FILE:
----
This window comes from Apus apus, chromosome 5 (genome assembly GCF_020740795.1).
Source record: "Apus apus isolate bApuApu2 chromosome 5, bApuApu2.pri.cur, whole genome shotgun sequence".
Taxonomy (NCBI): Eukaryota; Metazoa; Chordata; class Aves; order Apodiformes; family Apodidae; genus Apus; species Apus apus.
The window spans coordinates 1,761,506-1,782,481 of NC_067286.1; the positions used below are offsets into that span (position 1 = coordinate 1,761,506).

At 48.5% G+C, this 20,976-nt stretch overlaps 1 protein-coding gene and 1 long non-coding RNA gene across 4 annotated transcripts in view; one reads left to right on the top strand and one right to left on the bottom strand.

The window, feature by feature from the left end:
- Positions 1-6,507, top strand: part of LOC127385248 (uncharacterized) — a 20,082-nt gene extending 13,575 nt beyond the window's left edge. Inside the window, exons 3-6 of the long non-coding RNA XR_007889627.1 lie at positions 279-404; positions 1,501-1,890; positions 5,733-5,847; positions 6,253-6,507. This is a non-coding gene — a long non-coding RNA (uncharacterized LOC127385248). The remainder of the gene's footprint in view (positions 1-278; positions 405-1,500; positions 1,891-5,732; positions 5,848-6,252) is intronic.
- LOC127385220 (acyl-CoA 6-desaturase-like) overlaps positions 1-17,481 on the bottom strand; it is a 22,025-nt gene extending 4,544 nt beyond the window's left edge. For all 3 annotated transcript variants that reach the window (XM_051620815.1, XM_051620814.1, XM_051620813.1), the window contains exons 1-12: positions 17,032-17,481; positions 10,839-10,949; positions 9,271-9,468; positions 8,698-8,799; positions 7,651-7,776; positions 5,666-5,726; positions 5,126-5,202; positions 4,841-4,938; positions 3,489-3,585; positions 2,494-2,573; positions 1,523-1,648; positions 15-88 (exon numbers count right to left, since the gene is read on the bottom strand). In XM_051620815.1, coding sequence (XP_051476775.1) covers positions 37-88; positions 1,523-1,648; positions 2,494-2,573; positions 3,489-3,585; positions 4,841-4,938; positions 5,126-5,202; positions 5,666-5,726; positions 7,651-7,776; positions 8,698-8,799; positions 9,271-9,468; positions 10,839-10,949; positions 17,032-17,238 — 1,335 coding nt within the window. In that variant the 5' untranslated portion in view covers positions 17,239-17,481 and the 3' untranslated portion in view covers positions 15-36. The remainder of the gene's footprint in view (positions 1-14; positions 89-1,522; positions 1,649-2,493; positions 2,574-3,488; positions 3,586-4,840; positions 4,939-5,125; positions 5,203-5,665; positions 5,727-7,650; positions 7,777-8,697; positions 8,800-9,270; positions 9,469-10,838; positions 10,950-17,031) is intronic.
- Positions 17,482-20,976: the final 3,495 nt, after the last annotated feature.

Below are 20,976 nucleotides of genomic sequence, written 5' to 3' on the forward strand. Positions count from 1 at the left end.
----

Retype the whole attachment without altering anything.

This window comes from Apus apus, chromosome 5 (genome assembly GCF_020740795.1).
Source record: "Apus apus isolate bApuApu2 chromosome 5, bApuApu2.pri.cur, whole genome shotgun sequence".
Taxonomy (NCBI): Eukaryota; Metazoa; Chordata; class Aves; order Apodiformes; family Apodidae; genus Apus; species Apus apus.
The window spans coordinates 1,761,506-1,782,481 of NC_067286.1; the positions used below are offsets into that span (position 1 = coordinate 1,761,506).

At 48.5% G+C, this 20,976-nt stretch overlaps 1 protein-coding gene and 1 long non-coding RNA gene across 4 annotated transcripts in view; one reads left to right on the top strand and one right to left on the bottom strand.

The window, feature by feature from the left end:
- Positions 1-6,507, top strand: part of LOC127385248 (uncharacterized) — a 20,082-nt gene extending 13,575 nt beyond the window's left edge. Inside the window, exons 3-6 of the long non-coding RNA XR_007889627.1 lie at positions 279-404; positions 1,501-1,890; positions 5,733-5,847; positions 6,253-6,507. This is a non-coding gene — a long non-coding RNA (uncharacterized LOC127385248). The remainder of the gene's footprint in view (positions 1-278; positions 405-1,500; positions 1,891-5,732; positions 5,848-6,252) is intronic.
- LOC127385220 (acyl-CoA 6-desaturase-like) overlaps positions 1-17,481 on the bottom strand; it is a 22,025-nt gene extending 4,544 nt beyond the window's left edge. For all 3 annotated transcript variants that reach the window (XM_051620815.1, XM_051620814.1, XM_051620813.1), the window contains exons 1-12: positions 17,032-17,481; positions 10,839-10,949; positions 9,271-9,468; positions 8,698-8,799; positions 7,651-7,776; positions 5,666-5,726; positions 5,126-5,202; positions 4,841-4,938; positions 3,489-3,585; positions 2,494-2,573; positions 1,523-1,648; positions 15-88 (exon numbers count right to left, since the gene is read on the bottom strand). In XM_051620815.1, coding sequence (XP_051476775.1) covers positions 37-88; positions 1,523-1,648; positions 2,494-2,573; positions 3,489-3,585; positions 4,841-4,938; positions 5,126-5,202; positions 5,666-5,726; positions 7,651-7,776; positions 8,698-8,799; positions 9,271-9,468; positions 10,839-10,949; positions 17,032-17,238 — 1,335 coding nt within the window. In that variant the 5' untranslated portion in view covers positions 17,239-17,481 and the 3' untranslated portion in view covers positions 15-36. The remainder of the gene's footprint in view (positions 1-14; positions 89-1,522; positions 1,649-2,493; positions 2,574-3,488; positions 3,586-4,840; positions 4,939-5,125; positions 5,203-5,665; positions 5,727-7,650; positions 7,777-8,697; positions 8,800-9,270; positions 9,469-10,838; positions 10,950-17,031) is intronic.
- Positions 17,482-20,976: the final 3,495 nt, after the last annotated feature.

Below are 20,976 nucleotides of genomic sequence, written 5' to 3' on the forward strand. Positions count from 1 at the left end.